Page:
School of Medicine Looking to Ban Speaking Fees

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Oregon Health & Science University School of Medicine Looking to Ban Speaking Fees

On November 26, 2012, Pharmalot reported that a medical school, Oregon Health & Science University School of Medicine, is looking to implement a plan recommending that its researchers should no longer accept paid speaking fees from drugmakers.  The proposal has drawn criticism from some University staff members who received lucrative compensation (upwards of $50,000 annually) from drugmakers.  Nonetheless, the proposal is expected to be approved in about two months.

According to the article, the school a month ago received a positive, but qualified grade on the most recent American Medical Student Association (AMSA) annual report card that tracks medical school policies toward financial dealings with the pharmaceutical industry. The AMSA noted that OHSU medical school policy is deficient by failing to prohibit participation in speakers bureaus.  Dean Mark Richardson, of OHSU School of Medicine remarked, “I think there’s a conflict-of-interest potential there that we should just eliminate, so nobody has to think about it.”  Various medical schools recently have tightened or adopted policies to limit industry influence or the perception of conflicts of interest.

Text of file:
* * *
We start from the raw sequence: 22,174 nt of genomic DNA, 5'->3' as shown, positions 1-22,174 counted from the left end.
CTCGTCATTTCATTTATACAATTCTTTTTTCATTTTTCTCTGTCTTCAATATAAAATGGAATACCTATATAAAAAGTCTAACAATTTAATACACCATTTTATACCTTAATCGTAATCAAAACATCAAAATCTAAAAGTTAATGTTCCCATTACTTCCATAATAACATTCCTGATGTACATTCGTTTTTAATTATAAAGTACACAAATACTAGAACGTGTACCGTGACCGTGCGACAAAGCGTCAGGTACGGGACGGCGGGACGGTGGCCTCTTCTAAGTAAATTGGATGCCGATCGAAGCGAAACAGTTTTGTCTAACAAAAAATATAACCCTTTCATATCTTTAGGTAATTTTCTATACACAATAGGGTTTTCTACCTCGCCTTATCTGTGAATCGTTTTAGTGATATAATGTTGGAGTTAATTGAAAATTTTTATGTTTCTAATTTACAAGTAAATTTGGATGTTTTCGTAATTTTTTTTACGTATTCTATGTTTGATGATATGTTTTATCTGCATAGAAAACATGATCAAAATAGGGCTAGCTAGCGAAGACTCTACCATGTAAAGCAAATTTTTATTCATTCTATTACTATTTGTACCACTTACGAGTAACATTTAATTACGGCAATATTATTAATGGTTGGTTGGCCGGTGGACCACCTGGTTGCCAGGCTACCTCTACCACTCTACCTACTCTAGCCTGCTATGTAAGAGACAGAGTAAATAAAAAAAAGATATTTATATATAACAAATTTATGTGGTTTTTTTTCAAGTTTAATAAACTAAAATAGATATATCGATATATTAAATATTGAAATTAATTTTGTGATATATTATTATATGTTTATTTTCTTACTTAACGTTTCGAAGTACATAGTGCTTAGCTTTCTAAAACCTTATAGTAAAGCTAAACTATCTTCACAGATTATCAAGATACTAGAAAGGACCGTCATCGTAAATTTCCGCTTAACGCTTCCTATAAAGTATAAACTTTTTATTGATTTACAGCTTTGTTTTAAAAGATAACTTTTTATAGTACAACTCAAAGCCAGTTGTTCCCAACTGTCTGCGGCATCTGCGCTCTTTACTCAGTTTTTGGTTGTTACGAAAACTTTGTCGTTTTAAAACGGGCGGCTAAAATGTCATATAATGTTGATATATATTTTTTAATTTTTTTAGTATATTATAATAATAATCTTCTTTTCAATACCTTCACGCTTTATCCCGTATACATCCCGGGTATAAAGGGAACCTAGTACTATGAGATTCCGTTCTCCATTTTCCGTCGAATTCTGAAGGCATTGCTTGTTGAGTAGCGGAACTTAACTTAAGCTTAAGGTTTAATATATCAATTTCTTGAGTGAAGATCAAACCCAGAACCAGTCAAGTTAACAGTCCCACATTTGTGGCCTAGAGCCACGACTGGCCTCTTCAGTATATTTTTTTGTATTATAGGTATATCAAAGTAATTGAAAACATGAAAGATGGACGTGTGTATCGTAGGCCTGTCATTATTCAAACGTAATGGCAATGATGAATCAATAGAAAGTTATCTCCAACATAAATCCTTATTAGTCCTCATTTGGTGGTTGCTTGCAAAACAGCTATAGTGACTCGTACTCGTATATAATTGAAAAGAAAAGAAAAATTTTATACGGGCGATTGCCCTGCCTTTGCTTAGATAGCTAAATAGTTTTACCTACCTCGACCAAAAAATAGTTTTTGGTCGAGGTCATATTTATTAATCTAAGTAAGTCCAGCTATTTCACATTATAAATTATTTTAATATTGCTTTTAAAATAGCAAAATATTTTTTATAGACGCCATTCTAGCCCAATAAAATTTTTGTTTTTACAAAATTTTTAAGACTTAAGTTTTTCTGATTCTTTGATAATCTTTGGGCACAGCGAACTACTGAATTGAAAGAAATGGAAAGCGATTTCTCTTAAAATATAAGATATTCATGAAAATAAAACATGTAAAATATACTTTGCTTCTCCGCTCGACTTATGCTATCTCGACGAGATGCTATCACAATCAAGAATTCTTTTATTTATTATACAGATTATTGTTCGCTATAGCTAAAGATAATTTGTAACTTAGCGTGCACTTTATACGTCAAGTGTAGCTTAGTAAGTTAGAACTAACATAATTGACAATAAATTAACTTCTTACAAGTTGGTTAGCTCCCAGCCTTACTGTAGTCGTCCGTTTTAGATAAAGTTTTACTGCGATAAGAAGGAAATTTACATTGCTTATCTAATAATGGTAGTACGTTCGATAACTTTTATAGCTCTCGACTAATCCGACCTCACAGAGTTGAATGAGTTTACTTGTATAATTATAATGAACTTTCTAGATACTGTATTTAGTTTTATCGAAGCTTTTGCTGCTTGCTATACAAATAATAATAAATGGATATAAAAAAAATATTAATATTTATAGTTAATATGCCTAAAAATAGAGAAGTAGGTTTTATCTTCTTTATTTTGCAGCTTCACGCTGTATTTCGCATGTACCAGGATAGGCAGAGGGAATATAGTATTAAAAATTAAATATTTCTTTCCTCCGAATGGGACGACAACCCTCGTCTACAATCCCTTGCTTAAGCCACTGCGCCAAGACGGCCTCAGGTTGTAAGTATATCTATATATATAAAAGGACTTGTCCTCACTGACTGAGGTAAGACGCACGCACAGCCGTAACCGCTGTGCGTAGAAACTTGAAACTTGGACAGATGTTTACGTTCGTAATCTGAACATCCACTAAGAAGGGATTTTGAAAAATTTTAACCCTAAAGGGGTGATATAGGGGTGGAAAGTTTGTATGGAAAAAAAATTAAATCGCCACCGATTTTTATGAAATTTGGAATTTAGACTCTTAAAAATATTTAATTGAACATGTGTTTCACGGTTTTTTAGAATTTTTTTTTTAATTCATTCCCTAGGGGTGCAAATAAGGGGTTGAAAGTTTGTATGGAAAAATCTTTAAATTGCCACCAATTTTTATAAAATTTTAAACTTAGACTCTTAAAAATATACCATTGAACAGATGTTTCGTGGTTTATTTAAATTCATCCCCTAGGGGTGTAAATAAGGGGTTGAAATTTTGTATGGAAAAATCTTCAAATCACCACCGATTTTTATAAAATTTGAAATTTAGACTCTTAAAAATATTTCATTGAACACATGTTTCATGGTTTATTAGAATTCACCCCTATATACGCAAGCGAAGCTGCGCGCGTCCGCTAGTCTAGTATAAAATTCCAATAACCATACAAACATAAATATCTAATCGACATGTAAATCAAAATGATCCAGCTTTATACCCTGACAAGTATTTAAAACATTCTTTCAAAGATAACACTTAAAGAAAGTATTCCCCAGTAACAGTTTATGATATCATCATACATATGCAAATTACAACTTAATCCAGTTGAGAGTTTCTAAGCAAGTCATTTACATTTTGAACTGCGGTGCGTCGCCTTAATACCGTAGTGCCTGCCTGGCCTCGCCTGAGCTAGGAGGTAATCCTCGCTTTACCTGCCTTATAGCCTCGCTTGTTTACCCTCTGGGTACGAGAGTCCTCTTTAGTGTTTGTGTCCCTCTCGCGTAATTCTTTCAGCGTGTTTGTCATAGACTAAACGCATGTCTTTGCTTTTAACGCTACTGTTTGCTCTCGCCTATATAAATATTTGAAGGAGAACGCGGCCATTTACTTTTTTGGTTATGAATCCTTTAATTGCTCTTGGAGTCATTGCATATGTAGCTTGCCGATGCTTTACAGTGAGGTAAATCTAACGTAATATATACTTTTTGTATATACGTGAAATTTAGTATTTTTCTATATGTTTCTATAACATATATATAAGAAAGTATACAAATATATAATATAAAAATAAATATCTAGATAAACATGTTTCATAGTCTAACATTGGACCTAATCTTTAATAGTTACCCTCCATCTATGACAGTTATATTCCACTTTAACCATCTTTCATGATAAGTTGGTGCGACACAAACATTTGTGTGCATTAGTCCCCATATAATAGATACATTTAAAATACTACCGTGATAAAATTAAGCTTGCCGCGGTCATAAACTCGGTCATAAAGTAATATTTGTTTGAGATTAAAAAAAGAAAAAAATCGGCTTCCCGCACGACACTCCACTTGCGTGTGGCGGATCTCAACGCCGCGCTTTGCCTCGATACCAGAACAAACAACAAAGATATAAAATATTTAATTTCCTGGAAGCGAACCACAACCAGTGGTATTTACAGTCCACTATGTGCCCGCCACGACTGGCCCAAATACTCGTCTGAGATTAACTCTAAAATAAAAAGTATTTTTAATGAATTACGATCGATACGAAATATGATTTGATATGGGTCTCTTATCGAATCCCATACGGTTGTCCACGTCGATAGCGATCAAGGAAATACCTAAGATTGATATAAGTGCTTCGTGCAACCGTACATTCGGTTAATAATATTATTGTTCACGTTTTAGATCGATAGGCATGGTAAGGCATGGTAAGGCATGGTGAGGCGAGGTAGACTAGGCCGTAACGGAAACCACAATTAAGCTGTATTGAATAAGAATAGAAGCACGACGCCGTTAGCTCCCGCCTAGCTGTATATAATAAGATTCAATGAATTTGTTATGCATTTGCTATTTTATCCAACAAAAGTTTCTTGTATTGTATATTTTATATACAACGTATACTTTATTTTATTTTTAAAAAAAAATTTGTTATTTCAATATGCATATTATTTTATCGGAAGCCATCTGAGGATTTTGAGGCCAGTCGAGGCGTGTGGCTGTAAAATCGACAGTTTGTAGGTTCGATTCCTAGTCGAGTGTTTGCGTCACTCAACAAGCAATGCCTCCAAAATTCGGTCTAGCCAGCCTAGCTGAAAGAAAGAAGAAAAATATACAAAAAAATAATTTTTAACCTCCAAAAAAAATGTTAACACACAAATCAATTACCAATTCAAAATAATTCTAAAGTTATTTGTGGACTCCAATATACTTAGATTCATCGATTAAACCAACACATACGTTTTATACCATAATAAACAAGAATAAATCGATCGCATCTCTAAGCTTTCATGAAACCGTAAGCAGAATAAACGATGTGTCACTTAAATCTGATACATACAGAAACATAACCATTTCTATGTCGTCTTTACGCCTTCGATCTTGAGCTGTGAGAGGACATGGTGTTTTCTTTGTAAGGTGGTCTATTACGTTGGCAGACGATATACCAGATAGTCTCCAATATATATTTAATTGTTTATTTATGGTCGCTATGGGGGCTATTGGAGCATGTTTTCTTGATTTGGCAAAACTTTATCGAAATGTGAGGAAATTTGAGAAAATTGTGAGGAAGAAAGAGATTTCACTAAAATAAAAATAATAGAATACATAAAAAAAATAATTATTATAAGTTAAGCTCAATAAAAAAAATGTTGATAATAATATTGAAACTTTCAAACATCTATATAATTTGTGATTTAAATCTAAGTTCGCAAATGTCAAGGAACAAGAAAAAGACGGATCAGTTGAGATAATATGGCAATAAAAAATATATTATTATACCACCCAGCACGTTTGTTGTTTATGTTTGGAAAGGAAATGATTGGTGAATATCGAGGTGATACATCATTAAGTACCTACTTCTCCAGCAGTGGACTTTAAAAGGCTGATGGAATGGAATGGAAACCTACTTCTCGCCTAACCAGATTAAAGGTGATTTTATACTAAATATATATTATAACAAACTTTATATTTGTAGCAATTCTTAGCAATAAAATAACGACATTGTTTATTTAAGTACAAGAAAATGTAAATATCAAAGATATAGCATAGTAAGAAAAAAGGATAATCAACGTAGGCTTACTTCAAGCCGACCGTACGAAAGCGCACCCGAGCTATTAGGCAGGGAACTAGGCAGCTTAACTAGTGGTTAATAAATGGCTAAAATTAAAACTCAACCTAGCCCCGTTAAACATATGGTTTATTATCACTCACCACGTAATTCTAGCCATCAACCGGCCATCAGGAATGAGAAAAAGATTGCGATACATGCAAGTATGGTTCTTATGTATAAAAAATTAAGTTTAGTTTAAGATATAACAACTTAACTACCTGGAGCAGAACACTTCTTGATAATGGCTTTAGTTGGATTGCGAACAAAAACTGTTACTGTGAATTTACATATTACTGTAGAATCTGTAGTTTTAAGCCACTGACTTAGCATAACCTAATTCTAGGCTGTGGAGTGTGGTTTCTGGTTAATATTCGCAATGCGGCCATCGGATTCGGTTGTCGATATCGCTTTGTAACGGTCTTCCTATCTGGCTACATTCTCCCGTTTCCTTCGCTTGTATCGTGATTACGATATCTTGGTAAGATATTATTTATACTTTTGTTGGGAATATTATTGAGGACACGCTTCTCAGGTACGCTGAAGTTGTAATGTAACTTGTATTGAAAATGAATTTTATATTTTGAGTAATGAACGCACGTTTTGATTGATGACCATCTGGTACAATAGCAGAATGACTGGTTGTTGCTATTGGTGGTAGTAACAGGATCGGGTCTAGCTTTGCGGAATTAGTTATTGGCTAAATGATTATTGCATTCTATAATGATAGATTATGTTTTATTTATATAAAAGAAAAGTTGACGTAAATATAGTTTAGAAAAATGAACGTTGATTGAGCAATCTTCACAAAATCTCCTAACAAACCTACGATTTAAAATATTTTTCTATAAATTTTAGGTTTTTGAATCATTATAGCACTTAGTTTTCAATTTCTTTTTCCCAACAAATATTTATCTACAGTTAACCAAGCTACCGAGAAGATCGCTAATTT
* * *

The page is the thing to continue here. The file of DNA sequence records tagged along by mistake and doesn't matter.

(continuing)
The AMSA found that 102 medical schools out of a total of 152 – or 67 percent – were given a grade of A or B for policies governing interactions between drugmakers, faculty and students.  Of the 152 medical schools tracked, only 17 had policies restricting speaker bureau fees.

The Sunshine provision of the Affordable Care Act has given the issue greater urgency because the law requires drugmakers to post payments exceeding $10 to physicians on their web sites.  The author noted, however, that the federal government has not yet issued a final rule for gathering and publishing the data.

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